At this point, it becomes readily apparent why OneWest Bank has no intention of conducting loan modifications. Any modification means that OneWest would lose out on all this additional profit.
- The original loan amount was $500,000. Missed payments and other foreclosure costs bring the amount up to $550,000. At 70%, OneWest bought the loan for $385,000
- The home is located in Stockton, CA, so its current value is likely about $185,000 and OneWest sells the home for that amount. Total loss for OneWest is $200,000. But this is not how FDIC determines the loss.
- ‘FDIC takes the $500,000 and subtracts the $185,000 Purchase Price. Total loss according to the FDIC is $315,000. If the FDIC is covering “ONLY” 80% of the loss, then the FDIC would reimburse OneWest to the tune of $252,000.
- Add the $252,000 to the Purchase Price of $185,000, and you have One West recovering $437,000 for an “investment” of $385,000. Therefore, OneWest makes $52,000 in additional income above the actual Purchase Price loan amount after the FDIC reimbursement.
Note: It is not readily apparent as to whether this agreement applies to loans that IndyMac made and Securitized but still Services today. However, I believe that the Agreement does apply to Securitized loans. In that event, OneWest would make even more money through foreclosure because OneWest would keep the “excess” and not pay it to the investor!
Pooling And Servicing AgreementWhen OneWest has been asked about why loan modifications are not being done, they are responding that their Pooling and Servicing Agreements do not allow for loan modifications. Sheila Bair, head of the FDIC has also stated the same. This sounds like a plausible explanation, since few people understand the Pooling and Servicing Agreement. But…
Parties InvolvedHere is the”dirty little secret” regarding Indymac and the Pooling and Servicing Agreement. The parties involved in the Agreement are:
In other words, Indymac was the only party involved in the Pooling and Servicing Agreement other than the Ratings Agency who rated these loans as `AAA’ products.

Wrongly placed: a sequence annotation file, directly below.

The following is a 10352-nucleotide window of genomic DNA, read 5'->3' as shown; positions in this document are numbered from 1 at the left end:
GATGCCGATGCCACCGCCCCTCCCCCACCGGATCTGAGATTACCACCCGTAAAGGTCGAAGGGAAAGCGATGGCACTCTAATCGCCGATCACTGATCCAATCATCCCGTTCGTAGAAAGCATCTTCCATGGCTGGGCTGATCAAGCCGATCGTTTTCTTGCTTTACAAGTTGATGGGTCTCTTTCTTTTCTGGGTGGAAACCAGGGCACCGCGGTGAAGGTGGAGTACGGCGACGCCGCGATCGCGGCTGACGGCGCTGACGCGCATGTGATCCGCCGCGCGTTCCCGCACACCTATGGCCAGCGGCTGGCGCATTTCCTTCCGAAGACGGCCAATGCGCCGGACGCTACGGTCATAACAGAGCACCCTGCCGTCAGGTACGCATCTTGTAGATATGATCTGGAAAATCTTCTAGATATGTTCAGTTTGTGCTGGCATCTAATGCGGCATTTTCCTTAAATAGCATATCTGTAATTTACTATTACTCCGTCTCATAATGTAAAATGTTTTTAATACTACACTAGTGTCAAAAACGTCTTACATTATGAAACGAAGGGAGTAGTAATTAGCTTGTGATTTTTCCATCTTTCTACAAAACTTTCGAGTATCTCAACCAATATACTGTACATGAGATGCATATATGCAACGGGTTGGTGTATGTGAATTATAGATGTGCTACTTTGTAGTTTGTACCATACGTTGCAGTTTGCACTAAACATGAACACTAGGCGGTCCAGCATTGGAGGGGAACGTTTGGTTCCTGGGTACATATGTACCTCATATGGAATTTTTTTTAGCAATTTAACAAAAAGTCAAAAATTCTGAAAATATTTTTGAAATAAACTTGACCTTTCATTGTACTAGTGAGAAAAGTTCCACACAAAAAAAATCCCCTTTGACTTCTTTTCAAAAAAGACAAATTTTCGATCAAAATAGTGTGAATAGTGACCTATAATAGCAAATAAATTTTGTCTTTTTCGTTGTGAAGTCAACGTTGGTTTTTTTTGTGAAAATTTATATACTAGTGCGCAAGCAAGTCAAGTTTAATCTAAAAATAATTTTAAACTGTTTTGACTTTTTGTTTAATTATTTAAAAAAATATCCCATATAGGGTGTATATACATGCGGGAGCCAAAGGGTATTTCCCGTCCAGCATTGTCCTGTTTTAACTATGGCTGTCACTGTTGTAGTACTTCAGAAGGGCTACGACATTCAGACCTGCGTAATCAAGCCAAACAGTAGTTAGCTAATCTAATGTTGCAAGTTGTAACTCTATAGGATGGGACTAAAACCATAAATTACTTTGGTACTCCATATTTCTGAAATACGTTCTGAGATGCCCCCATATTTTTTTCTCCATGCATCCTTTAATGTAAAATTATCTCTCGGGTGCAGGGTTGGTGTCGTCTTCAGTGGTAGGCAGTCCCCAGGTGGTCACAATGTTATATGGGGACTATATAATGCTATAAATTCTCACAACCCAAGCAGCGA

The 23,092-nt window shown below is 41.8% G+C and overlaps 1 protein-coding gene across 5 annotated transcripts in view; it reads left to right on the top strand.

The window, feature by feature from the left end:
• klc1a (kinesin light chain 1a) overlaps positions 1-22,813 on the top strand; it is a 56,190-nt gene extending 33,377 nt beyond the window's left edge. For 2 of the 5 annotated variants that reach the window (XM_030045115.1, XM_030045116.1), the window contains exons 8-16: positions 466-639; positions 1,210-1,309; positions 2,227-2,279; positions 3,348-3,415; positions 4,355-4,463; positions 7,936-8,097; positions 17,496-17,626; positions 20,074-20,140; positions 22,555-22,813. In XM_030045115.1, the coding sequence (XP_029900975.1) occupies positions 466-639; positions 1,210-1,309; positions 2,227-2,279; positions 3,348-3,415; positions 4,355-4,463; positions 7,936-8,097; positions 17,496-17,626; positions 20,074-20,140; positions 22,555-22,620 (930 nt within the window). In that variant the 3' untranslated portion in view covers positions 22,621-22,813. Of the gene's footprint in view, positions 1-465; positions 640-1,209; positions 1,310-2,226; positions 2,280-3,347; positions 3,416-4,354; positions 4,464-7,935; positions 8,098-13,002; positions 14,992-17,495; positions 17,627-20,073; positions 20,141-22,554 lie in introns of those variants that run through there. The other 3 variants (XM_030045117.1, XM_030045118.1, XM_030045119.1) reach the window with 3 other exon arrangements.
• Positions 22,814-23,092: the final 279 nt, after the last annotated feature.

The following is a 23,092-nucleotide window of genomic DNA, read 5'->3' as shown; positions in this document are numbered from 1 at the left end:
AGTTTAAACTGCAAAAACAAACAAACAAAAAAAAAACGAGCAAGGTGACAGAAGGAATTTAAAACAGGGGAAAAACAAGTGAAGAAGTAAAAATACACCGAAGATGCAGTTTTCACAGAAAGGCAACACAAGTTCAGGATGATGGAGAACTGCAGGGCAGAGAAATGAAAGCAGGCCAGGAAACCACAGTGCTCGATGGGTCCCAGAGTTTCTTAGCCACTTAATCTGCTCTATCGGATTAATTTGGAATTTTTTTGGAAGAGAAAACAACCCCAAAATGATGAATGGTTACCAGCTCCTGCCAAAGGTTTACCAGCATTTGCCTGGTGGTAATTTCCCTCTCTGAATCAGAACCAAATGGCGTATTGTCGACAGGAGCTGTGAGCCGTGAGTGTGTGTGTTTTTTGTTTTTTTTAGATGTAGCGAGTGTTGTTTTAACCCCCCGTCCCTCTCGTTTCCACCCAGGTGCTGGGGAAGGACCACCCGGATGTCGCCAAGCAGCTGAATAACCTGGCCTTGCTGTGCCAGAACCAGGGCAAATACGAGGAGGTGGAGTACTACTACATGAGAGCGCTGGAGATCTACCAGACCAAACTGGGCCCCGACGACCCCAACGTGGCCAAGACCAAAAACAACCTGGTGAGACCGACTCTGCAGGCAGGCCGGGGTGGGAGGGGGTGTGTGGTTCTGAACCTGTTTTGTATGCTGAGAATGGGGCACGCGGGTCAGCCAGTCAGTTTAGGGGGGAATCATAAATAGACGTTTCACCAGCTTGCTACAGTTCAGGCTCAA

- The Sponsor for the Trust was…………Indymac
- The Seller for the Trust was……………Indymac
- The Depositor for the Trust was………..you guessed it………….Indymac
- The Issuing Entity for the Trust was……………….(drumroll)……………….Indymac
- The Master Servicer for the Trust was……..once again………Indymac
To make matters worse, Indymac wrote the Agreement in order to protect itself from liability for these garbage loans. By creating separate Indymac Corporations — which the Depositor, Sponsor, and other entities were — Indymac created a bankruptcy-remote vehicle that could not come back to them in terms of liability. However, they did not count on certain MBS securities and portfolio loans coming back to bite them and force them under.
Now, the questions become:
These are questions that I have no answer for. All I know is that at every step of the way, Indymac was involved in the process, and have taken steps to protect themselves from liability for loans that should never have been made.
- If Indymac was responsible for Securitization at every step in the Process, and was responsible for writing the Pooling and Servicing Agreement, can they be held accountable for the loans that they are foreclosing on?
- Since Indymac was the Issuing Entity, can they actually modify loans, but refuse to do so because they can make money for OneWest Bank by refusing to do so?
- Does Indymac have to “buy back” the loan from the Indymac Trust in order to do a loan modification?
Loan ModificationsAs referred to earlier, the Agreement covers all aspects of the Securitization Process. With respect to Loan Modifications, the Agreement for Indymac INDA Mortgage Loan Trust 2007 – AR5, states on Page S-67:
Certain Modifications and Refinancings
The Servicer may modify any Mortgage Loan at the request of the related mortgagor, provided that the Servicer purchases the Mortgage Loan from the issuing entity immediately preceding the modification.Page S-12 states the same “policy”:
The servicer is permitted to modify any mortgage loan in lieu of refinancing at the request of the related mortgagor, provided that the servicer purchases the mortgage loan from the issuing entity immediately preceding the modification. In addition, under limited circumstances, the servicer will repurchase certain mortgage loans that experience an early payment default (default in the first three months following origination). See “Servicing of the Mortgage Loans—Certain Modifications and Refinancings” and “Risk Factors—Risks Related To Newly Originated Mortgage Loans and Servicer’s Repurchase Obligation Related to Early Payment Default” in this prospectus supplement.These sections would appear to suggest that the only way that OneWest could modify the loan would be as a result of buying the loan back from the Issuing Trust. However, there may be an out. Page S-12 also states:
Required Repurchases, Substitutions or Purchases of Mortgage Loans
The seller will make certain representations and warranties relating to the mortgage loans pursuant to the pooling and servicing agreement. If with respect to any mortgage loan any of the representations and warranties are breached in any material respect as of the date made, or an uncured material document defect exists, the seller will be obligated to repurchase or substitute for the mortgage loan as further described in this prospectus supplement under “Description of the Certificates—Representations and Warranties Relating to Mortgage Loans” and “—Delivery of Mortgage Loan Documents .”The above section may be the key for litigating attorneys to fight Indymac. If fraud or other issues can be raised that will show a violation of the Representations and Warranties, then this could potentially force Indymac to modify the loan.